The other two types are not so pure, corrupted as we are by the currency of...well, currency. A fave is, after all, a proxy of exchange. The more experienced 'nauters award faves to assert or sustain their superior judgment, certifying merit they see in those with equal experience or who show promise. Those of us lower in the hierarchy are more apt to distribute faves as favors amongst ourselves in the interest of gaining higher visibility with promotion to the “recommended reading” feed, which is arbitrated by an anonymous, hidden administrator. This is not to suggest we see on Fictionaut the kind of vicious competitiveness barely hidden in government or its corporate sponsors. Nor is this a suggestion that we suppress our own, less distinguished, perceptions of quality to avoid derision as hypocrites or “fave whores.”

    Nor should the fave brouhaha overshadow the true communal value of Fictionaut, which is the comment aspect. I and I'm sure most of us learn and appreciate, more than simply a fave, the thoughtful comment on a piece whether or not it's accompanied by an advancing number in the fave column.

    Don't get me wrong. I have yet to refuse a fave from anyone, nor can imagine a scenario in which I would even wish to, nor, in fact, have I any idea if refusal is even possible. And make no mistake, call me a whore or a mercenary or anything else you may wish, this is a promise: you fave one of mine, and, unless I find you or your post signally repugnant, I will reciprocate!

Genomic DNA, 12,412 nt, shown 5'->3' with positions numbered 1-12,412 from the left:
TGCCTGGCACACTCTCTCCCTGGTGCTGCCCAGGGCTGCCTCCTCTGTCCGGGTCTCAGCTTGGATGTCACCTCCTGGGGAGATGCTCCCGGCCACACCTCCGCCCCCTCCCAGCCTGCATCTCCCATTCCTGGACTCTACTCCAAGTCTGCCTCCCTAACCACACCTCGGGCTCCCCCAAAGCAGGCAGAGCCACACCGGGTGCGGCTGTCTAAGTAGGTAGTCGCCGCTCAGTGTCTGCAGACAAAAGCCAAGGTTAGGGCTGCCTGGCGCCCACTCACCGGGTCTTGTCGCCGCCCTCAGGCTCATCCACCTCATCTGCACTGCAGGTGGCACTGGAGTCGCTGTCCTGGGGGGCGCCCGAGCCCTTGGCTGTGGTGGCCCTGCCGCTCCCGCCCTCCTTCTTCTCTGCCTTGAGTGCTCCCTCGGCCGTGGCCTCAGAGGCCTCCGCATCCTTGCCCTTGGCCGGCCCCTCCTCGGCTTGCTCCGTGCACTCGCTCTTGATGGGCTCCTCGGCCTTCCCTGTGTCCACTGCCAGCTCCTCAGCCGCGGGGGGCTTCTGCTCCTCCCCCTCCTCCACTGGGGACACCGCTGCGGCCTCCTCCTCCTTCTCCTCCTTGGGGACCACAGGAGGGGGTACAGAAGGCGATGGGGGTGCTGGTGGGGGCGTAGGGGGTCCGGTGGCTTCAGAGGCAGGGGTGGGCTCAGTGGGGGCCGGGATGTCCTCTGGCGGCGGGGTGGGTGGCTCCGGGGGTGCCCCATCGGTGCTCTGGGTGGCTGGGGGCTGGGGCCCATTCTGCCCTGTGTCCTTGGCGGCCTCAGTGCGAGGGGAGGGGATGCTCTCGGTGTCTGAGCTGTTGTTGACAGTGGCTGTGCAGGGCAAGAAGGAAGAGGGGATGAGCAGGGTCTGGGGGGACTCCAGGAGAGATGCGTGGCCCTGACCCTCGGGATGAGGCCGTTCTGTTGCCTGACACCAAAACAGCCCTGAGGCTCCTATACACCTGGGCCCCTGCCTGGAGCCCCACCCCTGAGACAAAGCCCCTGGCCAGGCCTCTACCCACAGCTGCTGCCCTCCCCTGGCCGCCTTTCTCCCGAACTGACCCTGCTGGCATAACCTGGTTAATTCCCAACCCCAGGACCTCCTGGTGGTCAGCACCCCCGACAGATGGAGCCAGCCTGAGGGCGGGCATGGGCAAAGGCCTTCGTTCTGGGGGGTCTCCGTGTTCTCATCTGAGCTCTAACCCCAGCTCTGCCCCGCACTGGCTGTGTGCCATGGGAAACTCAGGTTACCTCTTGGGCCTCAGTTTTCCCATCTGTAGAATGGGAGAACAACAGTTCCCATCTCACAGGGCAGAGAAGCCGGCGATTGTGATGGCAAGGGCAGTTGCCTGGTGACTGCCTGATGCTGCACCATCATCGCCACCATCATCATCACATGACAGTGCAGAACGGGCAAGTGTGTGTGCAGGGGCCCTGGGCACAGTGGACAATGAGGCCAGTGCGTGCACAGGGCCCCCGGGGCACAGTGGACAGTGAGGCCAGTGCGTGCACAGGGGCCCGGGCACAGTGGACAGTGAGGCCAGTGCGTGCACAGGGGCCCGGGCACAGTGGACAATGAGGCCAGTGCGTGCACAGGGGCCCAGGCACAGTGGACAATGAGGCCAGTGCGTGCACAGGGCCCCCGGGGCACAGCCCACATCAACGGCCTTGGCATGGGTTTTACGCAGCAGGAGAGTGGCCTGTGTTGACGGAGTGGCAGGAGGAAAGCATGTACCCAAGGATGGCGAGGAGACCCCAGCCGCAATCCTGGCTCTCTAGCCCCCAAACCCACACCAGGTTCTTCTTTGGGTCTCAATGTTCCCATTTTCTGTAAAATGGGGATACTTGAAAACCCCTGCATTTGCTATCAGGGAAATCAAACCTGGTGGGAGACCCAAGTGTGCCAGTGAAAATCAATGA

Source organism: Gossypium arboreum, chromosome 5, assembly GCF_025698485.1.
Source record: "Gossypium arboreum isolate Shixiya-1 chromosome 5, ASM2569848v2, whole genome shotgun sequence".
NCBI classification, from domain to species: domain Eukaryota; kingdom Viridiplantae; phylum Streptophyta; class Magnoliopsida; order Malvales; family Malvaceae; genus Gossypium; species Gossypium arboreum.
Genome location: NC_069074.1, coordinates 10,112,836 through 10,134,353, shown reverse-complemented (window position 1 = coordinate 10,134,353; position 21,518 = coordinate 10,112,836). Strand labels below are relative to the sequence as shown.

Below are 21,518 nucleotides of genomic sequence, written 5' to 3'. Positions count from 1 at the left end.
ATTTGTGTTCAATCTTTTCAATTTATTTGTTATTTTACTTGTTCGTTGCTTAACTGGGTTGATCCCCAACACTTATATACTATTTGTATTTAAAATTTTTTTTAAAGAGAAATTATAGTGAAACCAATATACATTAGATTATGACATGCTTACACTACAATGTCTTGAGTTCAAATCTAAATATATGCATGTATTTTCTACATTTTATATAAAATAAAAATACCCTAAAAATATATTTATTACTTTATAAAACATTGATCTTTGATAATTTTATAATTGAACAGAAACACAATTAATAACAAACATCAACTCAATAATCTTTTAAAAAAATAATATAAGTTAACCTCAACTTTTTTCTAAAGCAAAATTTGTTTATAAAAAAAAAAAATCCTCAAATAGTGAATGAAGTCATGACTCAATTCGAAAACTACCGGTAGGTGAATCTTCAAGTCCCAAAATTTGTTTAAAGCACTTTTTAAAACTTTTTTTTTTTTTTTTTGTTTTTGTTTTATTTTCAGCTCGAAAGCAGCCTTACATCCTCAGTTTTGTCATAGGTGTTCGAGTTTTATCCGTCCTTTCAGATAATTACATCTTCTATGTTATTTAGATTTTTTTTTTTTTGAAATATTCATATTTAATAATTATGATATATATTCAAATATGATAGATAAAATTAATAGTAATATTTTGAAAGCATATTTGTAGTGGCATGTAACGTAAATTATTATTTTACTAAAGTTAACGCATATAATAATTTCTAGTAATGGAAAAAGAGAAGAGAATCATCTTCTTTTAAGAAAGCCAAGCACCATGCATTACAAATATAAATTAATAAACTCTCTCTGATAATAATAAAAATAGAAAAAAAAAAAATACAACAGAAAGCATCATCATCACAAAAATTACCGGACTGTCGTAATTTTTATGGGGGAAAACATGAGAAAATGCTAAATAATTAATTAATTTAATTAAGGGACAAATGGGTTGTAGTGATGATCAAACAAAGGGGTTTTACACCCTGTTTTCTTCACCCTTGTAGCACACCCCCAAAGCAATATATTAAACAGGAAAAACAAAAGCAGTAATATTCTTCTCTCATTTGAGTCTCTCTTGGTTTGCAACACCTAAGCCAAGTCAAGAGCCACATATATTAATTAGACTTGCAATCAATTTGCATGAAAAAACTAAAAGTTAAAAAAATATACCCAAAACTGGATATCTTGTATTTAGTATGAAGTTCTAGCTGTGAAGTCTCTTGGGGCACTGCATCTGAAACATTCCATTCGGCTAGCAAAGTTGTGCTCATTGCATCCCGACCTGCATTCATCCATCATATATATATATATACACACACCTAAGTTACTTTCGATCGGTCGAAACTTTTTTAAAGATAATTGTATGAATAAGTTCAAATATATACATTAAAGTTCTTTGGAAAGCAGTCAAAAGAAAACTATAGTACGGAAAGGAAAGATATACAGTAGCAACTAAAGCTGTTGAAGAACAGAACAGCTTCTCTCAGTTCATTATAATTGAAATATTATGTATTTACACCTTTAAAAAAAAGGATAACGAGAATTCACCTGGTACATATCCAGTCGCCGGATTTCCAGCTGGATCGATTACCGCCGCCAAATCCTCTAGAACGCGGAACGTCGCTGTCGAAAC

One last notion, one that's been nagging me from some subconscious chamber to the extent it now must be released to the light of open thought: The fourth archetype. The Literalist. You know the type. The Literalist takes rules at face value, something rather odd to find in a community that celebrates creativity.

    Nonetheless we have Literalists among us. These poor souls take the word “favorite” at its primary definition, the superlative, the most preferred or best. What terrible heart-wrenching decisions they must make. How to pick more than one “best” without some qualification, some grading criteria to keep from resembling one of the other, impure practitioners of meritization. Oh, the horror, the horror...